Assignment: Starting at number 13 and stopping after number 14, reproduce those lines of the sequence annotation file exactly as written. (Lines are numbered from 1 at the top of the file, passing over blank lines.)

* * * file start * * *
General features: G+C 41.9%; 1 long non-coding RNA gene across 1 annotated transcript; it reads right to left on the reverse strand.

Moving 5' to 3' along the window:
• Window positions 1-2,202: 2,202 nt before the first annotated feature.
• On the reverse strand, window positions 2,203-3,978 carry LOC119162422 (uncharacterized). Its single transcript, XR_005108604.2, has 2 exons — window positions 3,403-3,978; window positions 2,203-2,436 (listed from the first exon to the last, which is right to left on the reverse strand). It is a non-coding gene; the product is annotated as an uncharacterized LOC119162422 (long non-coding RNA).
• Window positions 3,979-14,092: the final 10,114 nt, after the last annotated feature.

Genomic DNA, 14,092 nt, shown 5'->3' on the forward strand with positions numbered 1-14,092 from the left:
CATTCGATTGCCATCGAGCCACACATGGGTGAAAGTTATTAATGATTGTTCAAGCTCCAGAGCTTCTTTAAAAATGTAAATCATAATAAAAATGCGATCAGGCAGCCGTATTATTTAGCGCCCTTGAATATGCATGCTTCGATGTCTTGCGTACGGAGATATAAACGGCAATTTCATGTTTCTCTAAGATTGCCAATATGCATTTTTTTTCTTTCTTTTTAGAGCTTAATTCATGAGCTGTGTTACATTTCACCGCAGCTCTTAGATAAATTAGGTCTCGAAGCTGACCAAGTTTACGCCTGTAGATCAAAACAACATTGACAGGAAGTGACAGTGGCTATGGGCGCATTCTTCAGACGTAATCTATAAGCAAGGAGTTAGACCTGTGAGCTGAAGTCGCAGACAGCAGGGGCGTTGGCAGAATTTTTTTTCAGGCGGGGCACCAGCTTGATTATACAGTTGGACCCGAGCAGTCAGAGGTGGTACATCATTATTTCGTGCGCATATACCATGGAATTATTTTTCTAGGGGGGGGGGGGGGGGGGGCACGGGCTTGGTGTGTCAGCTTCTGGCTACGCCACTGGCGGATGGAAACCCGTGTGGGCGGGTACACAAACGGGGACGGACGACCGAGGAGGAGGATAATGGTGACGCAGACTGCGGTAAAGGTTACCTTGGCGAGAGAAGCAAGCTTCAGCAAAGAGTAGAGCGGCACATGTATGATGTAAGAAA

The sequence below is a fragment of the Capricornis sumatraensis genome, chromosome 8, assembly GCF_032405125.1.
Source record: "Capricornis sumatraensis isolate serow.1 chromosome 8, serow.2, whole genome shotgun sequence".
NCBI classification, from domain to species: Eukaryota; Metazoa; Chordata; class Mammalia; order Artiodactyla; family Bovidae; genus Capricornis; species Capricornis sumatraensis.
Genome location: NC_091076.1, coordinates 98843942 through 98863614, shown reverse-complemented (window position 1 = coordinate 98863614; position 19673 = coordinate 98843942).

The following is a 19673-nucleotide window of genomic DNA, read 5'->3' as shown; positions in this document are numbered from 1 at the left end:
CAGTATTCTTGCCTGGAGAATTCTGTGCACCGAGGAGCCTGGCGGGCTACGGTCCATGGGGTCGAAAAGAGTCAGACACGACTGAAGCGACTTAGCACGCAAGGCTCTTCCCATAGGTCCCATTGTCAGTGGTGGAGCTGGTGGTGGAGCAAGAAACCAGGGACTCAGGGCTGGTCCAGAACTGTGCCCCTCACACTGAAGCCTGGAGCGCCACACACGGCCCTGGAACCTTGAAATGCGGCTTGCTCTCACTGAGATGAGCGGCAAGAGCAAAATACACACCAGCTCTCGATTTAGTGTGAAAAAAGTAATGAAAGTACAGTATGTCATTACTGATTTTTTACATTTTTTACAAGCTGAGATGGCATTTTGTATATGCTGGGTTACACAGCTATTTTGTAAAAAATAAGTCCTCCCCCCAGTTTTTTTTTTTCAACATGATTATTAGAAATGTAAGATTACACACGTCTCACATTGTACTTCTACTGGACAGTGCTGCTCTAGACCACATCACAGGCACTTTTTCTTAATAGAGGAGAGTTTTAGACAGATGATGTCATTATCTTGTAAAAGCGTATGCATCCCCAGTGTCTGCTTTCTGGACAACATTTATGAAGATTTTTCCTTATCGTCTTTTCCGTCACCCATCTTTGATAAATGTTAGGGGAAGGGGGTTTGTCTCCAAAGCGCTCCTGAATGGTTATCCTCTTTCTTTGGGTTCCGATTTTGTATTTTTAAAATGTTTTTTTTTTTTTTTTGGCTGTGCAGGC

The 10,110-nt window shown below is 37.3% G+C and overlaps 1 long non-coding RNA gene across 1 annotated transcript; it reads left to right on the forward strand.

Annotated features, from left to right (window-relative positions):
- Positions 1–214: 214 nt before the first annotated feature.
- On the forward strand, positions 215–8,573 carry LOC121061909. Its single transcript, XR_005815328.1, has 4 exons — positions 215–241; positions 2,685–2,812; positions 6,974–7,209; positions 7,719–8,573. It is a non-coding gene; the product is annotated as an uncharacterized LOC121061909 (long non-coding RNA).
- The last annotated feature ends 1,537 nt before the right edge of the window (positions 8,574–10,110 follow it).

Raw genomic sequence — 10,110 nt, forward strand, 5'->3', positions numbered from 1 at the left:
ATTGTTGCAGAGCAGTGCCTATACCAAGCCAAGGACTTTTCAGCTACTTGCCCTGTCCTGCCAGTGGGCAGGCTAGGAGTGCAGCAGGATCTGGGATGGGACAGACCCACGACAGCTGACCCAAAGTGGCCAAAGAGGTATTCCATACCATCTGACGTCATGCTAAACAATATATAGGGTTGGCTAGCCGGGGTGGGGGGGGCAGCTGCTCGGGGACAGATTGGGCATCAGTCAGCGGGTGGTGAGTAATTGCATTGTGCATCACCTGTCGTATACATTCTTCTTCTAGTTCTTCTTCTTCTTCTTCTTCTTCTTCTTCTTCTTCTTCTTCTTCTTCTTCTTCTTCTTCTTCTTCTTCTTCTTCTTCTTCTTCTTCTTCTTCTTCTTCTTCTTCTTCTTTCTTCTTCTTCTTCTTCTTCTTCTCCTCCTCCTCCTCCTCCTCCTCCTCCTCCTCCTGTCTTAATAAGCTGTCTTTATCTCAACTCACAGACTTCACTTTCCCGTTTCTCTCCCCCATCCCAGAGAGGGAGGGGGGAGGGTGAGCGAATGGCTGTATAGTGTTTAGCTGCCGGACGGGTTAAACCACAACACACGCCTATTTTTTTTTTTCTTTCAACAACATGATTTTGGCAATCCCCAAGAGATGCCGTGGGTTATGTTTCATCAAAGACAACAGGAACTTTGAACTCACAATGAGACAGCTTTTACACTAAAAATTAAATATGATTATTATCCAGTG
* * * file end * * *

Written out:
CAGTATTCTTGCCTGGAGAATTCTGTGCACCGAGGAGCCTGGCGGGCTACGGTCCATGGGGTCGAAAAGAGTCAGACACGACTGAAGCGACTTAGCACGCAAGGCTCTTCCCATAGGTCCCATTGTCAGTGGTGGAGCTGGTGGTGGAGCAAGAAACCAGGGACTCAGGGCTGGTCCAGAACTGTGCCCCTCACACTGAAGCCTGGAGCGCCACACACGGCCCTGGAACCTTGAAATGCGGCTTGCTCTCACTGAGATGAGCGGCAAGAGCAAAATACACACCAGCTCTCGATTTAGTGTGAAAAAAGTAATGAAAGTACAGTATGTCATTACTGATTTTTTACATTTTTTACAAGCTGAGATGGCATTTTGTATATGCTGGGTTACACAGCTATTTTGTAAAAAATAAGTCCTCCCCCCAGTTTTTTTTTTTCAACATGATTATTAGAAATGTAAGATTACACACGTCTCACATTGTACTTCTACTGGACAGTGCTGCTCTAGACCACATCACAGGCACTTTTTCTTAATAGAGGAGAGTTTTAGACAGATGATGTCATTATCTTGTAAAAGCGTATGCATCCCCAGTGTCTGCTTTCTGGACAACATTTATGAAGATTTTTCCTTATCGTCTTTTCCGTCACCCATCTTTGATAAATGTTAGGGGAAGGGGGTTTGTCTCCAAAGCGCTCCTGAATGGTTATCCTCTTTCTTTGGGTTCCGATTTTGTATTTTTAAAATGTTTTTTTTTTTTTTTTGGCTGTGCAGGC

The 10,110-nt window shown below is 37.3% G+C and overlaps 1 long non-coding RNA gene across 1 annotated transcript; it reads left to right on the forward strand.